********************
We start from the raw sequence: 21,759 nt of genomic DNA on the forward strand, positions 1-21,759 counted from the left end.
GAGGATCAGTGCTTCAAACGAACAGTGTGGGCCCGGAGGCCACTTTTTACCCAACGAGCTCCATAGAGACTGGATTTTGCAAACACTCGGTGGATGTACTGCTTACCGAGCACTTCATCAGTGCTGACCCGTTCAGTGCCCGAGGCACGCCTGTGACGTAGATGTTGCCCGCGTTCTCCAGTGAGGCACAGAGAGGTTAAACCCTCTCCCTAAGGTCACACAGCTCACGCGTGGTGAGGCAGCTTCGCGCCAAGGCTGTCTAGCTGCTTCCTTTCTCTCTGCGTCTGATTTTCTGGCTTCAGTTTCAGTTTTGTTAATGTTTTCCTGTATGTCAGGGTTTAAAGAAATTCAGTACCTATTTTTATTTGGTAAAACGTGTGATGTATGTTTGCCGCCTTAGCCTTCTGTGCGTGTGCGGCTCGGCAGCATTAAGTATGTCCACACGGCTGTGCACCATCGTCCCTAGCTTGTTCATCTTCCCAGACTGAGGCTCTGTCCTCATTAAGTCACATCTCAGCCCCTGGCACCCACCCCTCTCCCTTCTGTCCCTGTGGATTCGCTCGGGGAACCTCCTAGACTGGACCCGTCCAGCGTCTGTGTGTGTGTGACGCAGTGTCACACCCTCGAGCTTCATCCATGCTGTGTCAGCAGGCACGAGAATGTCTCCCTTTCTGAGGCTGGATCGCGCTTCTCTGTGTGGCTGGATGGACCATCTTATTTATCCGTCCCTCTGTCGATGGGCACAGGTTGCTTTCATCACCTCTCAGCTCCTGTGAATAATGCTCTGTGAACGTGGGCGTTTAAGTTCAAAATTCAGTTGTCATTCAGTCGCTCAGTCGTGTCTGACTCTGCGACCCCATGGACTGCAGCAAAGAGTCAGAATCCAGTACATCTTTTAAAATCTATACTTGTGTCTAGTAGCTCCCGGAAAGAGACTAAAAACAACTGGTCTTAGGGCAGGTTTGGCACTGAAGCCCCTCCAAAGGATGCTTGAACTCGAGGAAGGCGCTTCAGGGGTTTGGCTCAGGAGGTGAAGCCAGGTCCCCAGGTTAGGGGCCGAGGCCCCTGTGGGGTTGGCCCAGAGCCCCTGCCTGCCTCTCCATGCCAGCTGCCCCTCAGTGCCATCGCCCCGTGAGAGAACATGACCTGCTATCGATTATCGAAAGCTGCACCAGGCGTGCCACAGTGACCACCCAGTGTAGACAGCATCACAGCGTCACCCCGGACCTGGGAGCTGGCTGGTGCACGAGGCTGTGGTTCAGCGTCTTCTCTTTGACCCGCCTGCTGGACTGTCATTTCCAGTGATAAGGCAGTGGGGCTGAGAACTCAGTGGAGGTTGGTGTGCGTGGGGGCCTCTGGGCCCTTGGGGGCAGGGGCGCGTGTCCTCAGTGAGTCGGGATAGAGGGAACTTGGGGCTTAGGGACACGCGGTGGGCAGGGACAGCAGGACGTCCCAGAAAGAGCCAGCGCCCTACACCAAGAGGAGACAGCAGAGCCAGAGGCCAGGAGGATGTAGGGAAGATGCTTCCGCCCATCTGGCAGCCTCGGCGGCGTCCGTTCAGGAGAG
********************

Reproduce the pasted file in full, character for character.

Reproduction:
We start from the raw sequence: 21,759 nt of genomic DNA on the forward strand, positions 1-21,759 counted from the left end.
GAGGATCAGTGCTTCAAACGAACAGTGTGGGCCCGGAGGCCACTTTTTACCCAACGAGCTCCATAGAGACTGGATTTTGCAAACACTCGGTGGATGTACTGCTTACCGAGCACTTCATCAGTGCTGACCCGTTCAGTGCCCGAGGCACGCCTGTGACGTAGATGTTGCCCGCGTTCTCCAGTGAGGCACAGAGAGGTTAAACCCTCTCCCTAAGGTCACACAGCTCACGCGTGGTGAGGCAGCTTCGCGCCAAGGCTGTCTAGCTGCTTCCTTTCTCTCTGCGTCTGATTTTCTGGCTTCAGTTTCAGTTTTGTTAATGTTTTCCTGTATGTCAGGGTTTAAAGAAATTCAGTACCTATTTTTATTTGGTAAAACGTGTGATGTATGTTTGCCGCCTTAGCCTTCTGTGCGTGTGCGGCTCGGCAGCATTAAGTATGTCCACACGGCTGTGCACCATCGTCCCTAGCTTGTTCATCTTCCCAGACTGAGGCTCTGTCCTCATTAAGTCACATCTCAGCCCCTGGCACCCACCCCTCTCCCTTCTGTCCCTGTGGATTCGCTCGGGGAACCTCCTAGACTGGACCCGTCCAGCGTCTGTGTGTGTGTGACGCAGTGTCACACCCTCGAGCTTCATCCATGCTGTGTCAGCAGGCACGAGAATGTCTCCCTTTCTGAGGCTGGATCGCGCTTCTCTGTGTGGCTGGATGGACCATCTTATTTATCCGTCCCTCTGTCGATGGGCACAGGTTGCTTTCATCACCTCTCAGCTCCTGTGAATAATGCTCTGTGAACGTGGGCGTTTAAGTTCAAAATTCAGTTGTCATTCAGTCGCTCAGTCGTGTCTGACTCTGCGACCCCATGGACTGCAGCAAAGAGTCAGAATCCAGTACATCTTTTAAAATCTATACTTGTGTCTAGTAGCTCCCGGAAAGAGACTAAAAACAACTGGTCTTAGGGCAGGTTTGGCACTGAAGCCCCTCCAAAGGATGCTTGAACTCGAGGAAGGCGCTTCAGGGGTTTGGCTCAGGAGGTGAAGCCAGGTCCCCAGGTTAGGGGCCGAGGCCCCTGTGGGGTTGGCCCAGAGCCCCTGCCTGCCTCTCCATGCCAGCTGCCCCTCAGTGCCATCGCCCCGTGAGAGAACATGACCTGCTATCGATTATCGAAAGCTGCACCAGGCGTGCCACAGTGACCACCCAGTGTAGACAGCATCACAGCGTCACCCCGGACCTGGGAGCTGGCTGGTGCACGAGGCTGTGGTTCAGCGTCTTCTCTTTGACCCGCCTGCTGGACTGTCATTTCCAGTGATAAGGCAGTGGGGCTGAGAACTCAGTGGAGGTTGGTGTGCGTGGGGGCCTCTGGGCCCTTGGGGGCAGGGGCGCGTGTCCTCAGTGAGTCGGGATAGAGGGAACTTGGGGCTTAGGGACACGCGGTGGGCAGGGACAGCAGGACGTCCCAGAAAGAGCCAGCGCCCTACACCAAGAGGAGACAGCAGAGCCAGAGGCCAGGAGGATGTAGGGAAGATGCTTCCGCCCATCTGGCAGCCTCGGCGGCGTCCGTTCAGGAGAG